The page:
http://www.amazon.co.uk/exec/obidos/ASIN/0443100098/203-6674734-4427132

Your questions...

1. Stansfield (2003) and Stansfield (2006) papers in Gait & Posture did

not include time-resolved data for slope m, intercept c, and correlation

r, all of which you have nicely presented at 2%-of-the-gait-cycle

increments. Did the authors provide those data to you by private

communication, or were they published elsewhere?

> No - I simply manually digitised their graphs (very tedious!) and then a

student (Anji Wall)calculated all the regression coefficients with a

MATLAB/Excel program. At Hof provided his actual EMG data (it's on the CGA

site) so this was much simpler to crunch.

2. The data used to compute the regression coefficients were collected

from children of average age 9.6 yrs, range 7-12. In the spreadsheet,

the regression data are used to predict gait parameters as functions of

normalized velocity for an adult. The authors warn against such an

"extrapolation". Since the normalized velocities of adults and children

are similar, maybe it is OK, but is there evidence to support it?

>Yes, you're right. But until someone else publishes their data it's all

we've got. I doubt there will be many differences, but of course there may

be. Perhaps more importantly, the Edinburgh group use an unusual marker

attachment which results in a flexion offset on th eknee angle and other

discrepancies with other labs' normative data. I really did this as an

exercise to encourage people to generate the same spreadsheet for their own

dataset.

3. In the spreadsheet, velocity is normalized by leg length, but

Stansfield et al (2006) normalize velocity by height. Stansfield et al

(2003) compare normalization of gait data by height and by leg length

and conclude that neither is perfect and that the choice between them is

difficult; in that paper they do not report regressions of gait

parameters vs velocity. If the regression parameters m and c in the

spreadsheet are based on Stansfield's 2006 paper, in which velocity is

normalized by height, then the velocity in the spreadsheet should be

normalized by height, not leg length.

>I prefer leg-length, and I assume I must have used 55% height for this, but

I confess I can't recall. I don't think it would make much difference to the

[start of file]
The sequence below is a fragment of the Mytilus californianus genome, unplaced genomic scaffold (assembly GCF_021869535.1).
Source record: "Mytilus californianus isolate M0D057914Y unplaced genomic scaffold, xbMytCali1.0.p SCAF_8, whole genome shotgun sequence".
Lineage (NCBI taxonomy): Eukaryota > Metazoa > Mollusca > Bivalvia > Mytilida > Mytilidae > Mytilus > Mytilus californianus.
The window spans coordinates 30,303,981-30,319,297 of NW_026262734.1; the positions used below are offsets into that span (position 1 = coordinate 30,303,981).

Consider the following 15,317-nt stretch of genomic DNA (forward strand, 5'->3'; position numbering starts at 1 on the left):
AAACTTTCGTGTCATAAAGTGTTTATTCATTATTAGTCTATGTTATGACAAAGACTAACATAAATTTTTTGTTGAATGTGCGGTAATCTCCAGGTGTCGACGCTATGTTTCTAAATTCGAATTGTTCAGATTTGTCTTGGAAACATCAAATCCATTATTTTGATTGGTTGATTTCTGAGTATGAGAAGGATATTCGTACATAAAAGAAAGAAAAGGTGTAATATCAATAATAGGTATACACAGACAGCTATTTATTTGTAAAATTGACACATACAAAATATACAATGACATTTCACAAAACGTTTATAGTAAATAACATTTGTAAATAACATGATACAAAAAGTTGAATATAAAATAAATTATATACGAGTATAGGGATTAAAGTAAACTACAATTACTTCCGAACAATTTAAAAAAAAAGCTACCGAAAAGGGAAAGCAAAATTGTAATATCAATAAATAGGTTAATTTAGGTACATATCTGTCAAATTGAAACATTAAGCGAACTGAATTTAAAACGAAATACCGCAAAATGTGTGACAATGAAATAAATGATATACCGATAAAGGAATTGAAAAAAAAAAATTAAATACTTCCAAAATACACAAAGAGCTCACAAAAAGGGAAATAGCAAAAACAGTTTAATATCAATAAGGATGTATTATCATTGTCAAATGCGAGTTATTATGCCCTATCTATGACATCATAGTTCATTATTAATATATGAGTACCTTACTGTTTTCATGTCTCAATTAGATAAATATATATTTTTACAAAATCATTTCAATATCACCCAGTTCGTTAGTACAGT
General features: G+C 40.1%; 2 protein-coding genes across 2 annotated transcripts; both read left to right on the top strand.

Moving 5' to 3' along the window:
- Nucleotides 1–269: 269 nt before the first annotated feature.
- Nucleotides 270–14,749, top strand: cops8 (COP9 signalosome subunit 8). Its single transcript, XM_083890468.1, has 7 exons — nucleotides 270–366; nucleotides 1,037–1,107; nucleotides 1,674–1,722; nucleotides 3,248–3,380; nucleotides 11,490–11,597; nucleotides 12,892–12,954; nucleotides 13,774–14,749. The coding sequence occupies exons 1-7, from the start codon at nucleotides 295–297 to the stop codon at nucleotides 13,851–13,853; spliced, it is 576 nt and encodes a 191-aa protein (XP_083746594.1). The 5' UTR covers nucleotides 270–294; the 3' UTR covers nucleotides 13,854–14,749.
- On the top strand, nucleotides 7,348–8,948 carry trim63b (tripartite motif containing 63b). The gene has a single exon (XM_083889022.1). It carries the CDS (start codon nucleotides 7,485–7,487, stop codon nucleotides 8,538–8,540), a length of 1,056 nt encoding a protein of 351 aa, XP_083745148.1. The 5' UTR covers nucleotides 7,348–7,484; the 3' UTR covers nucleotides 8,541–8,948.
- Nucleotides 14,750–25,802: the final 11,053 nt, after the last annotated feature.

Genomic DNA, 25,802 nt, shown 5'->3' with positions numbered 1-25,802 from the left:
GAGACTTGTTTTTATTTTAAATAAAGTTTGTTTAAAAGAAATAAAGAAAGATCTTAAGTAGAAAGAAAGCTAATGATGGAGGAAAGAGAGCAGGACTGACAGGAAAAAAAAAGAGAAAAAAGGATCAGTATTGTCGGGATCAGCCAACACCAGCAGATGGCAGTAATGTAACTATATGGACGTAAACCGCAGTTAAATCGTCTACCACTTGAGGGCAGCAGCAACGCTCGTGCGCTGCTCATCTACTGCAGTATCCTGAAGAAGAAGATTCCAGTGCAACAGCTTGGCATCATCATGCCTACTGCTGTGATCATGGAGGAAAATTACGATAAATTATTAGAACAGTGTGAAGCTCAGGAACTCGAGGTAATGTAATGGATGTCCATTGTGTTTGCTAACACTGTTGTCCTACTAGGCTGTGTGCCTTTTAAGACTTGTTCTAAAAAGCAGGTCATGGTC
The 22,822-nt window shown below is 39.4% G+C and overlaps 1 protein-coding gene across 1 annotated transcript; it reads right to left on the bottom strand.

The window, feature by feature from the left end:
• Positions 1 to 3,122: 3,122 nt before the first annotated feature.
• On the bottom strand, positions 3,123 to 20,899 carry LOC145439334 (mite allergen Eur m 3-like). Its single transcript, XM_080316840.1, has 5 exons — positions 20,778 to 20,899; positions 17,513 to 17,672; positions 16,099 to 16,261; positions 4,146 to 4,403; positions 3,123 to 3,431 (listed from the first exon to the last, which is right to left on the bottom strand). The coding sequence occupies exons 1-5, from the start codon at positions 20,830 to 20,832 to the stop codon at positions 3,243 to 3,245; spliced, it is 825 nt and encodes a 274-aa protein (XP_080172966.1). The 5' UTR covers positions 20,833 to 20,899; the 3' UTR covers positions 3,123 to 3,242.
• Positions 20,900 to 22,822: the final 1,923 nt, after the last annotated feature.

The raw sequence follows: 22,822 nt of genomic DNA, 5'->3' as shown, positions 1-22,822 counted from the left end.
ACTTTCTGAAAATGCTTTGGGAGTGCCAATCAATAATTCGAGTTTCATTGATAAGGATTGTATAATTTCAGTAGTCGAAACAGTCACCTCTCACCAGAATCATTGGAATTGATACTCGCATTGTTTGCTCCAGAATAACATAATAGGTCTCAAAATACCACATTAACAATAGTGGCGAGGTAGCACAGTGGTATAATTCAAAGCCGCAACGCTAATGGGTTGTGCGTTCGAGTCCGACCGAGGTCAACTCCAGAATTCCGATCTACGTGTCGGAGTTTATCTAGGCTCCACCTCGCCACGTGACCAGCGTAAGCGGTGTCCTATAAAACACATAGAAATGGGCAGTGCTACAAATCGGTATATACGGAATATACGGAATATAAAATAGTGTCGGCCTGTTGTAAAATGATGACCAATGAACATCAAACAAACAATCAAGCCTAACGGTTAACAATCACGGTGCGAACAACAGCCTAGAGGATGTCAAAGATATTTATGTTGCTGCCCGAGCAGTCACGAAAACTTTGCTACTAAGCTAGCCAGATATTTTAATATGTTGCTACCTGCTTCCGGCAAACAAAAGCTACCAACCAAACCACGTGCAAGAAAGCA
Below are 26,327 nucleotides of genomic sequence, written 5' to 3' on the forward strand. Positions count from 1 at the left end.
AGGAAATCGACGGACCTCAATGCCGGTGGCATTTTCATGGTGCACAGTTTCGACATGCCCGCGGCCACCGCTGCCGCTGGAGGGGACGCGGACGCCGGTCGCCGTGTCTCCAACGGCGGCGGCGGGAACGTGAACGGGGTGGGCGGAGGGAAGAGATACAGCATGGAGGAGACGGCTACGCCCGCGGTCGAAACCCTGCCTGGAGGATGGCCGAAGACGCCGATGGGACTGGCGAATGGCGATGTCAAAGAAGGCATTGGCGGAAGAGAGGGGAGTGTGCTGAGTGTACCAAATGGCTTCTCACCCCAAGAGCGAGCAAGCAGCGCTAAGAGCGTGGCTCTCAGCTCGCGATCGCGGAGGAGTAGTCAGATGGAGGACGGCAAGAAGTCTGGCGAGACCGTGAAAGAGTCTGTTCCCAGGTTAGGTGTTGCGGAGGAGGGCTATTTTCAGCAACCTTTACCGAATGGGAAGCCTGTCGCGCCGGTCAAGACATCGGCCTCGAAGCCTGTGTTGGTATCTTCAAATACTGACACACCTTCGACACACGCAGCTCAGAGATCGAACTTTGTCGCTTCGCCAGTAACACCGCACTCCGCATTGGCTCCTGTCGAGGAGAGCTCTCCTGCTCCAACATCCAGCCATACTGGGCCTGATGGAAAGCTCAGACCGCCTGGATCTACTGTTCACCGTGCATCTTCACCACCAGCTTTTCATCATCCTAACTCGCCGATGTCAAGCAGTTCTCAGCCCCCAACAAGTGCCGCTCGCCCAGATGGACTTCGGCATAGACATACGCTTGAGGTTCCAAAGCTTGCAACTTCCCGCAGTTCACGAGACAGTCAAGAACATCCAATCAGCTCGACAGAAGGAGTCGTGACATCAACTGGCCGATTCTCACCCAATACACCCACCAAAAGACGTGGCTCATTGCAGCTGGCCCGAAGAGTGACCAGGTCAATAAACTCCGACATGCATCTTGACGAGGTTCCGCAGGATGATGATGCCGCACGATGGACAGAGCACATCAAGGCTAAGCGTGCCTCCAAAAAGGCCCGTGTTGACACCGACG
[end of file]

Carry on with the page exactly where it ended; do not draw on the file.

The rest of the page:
results.

4. The spreadsheet formula used to estimate Gastroc EMG has a small

error: the wrong intercept c is used (at time 0, intercept from time 2

is used, etc). The error does not significantly change the predicted EMG.

>Thanks... there may be more!

5. First page of spreadsheet contains some "hidden" rows which are used

to calculate values on rows labelled "Fail". These seem to be

alternative values for slope m, computed when the correlation r is less

than 0.8. I'm not sure what these are used for.

>Yes, I was concerned that there might be times when a linear regression

would be inadequate. I defined this as less than 0.8 and that's the ones

marked with a "Fail". If you examine them closely you'll see that this

almost always occurs when the absolute value of the data is small (i.e.

close to zero), so it's not surprising that the regression fails. There are

one or two 'real' failures, but surprisingly few considering the amount of

data involved.

I presented this idea at the 2002 gait meeting: Kirtley C, Cisper J, Sukal T

& Wall A (2002) Normalization for Autointerpretation of Gait Analysis Data

Gait and Clinical Movement Analysis Society (GCMAS), Chattanooga, Tennessee,

April 17-20. I have also written it up as a paper but decided not to submit

it for many of the reasons you have pointed out :-)

It would be really nice if someone could repeat the work with their data. It

might then be used as a normative dataset for comparisons with patient data.

Chris

On 1/16/08, William Rose wrote:

>

> Chris and Gili,

>